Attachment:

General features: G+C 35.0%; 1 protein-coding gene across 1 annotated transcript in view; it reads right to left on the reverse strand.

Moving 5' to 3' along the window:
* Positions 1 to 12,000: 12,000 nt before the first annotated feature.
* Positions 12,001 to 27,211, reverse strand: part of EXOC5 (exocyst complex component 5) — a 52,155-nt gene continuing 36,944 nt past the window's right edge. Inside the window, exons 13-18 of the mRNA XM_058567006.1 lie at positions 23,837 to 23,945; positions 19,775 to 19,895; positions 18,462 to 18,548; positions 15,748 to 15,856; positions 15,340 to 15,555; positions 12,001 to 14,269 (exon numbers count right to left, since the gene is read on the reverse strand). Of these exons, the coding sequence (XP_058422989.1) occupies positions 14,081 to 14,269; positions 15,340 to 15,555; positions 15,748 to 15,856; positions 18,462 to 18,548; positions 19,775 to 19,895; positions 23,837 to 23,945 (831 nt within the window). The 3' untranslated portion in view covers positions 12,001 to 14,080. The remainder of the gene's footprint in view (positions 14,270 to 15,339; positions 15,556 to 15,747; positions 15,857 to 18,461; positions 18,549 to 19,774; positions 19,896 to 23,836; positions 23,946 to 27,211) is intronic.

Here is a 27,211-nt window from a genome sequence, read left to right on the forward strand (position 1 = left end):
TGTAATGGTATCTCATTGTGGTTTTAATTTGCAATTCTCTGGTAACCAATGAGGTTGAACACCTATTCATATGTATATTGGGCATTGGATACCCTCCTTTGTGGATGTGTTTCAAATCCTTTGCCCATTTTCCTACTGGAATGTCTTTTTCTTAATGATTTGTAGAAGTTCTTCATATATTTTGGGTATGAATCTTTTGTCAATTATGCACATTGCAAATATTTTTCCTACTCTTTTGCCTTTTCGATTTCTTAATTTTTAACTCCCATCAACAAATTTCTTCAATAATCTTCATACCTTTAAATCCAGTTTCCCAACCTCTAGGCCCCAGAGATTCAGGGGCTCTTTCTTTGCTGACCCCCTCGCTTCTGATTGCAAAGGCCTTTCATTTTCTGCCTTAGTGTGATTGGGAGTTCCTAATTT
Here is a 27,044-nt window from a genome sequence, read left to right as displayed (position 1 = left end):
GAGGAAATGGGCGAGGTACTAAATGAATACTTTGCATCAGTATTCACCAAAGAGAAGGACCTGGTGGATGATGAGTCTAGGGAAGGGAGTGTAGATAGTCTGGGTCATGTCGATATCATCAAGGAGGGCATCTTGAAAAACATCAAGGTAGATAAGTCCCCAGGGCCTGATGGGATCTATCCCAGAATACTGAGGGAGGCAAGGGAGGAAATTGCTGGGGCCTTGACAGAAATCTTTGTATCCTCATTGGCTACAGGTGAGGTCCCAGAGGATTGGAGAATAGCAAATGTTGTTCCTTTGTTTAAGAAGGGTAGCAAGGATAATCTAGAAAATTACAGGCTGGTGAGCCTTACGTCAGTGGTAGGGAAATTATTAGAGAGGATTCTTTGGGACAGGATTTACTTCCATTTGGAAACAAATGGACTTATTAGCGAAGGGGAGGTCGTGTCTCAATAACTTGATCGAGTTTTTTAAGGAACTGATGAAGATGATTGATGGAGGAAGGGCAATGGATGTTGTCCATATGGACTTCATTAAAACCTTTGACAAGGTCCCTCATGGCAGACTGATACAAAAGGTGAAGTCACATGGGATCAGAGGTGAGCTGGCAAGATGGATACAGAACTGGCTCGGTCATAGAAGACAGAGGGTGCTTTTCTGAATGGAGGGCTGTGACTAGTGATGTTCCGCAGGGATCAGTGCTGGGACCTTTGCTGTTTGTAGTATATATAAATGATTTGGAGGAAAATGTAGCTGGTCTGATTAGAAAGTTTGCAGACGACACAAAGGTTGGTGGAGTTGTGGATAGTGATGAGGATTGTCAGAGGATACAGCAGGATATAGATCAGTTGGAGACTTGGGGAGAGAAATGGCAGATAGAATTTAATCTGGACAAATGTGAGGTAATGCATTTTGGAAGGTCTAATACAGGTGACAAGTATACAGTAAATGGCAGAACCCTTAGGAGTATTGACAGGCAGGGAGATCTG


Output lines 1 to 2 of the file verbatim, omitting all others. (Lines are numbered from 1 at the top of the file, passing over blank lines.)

General features: G+C 35.0%; 1 protein-coding gene across 1 annotated transcript in view; it reads right to left on the reverse strand.

Moving 5' to 3' along the window: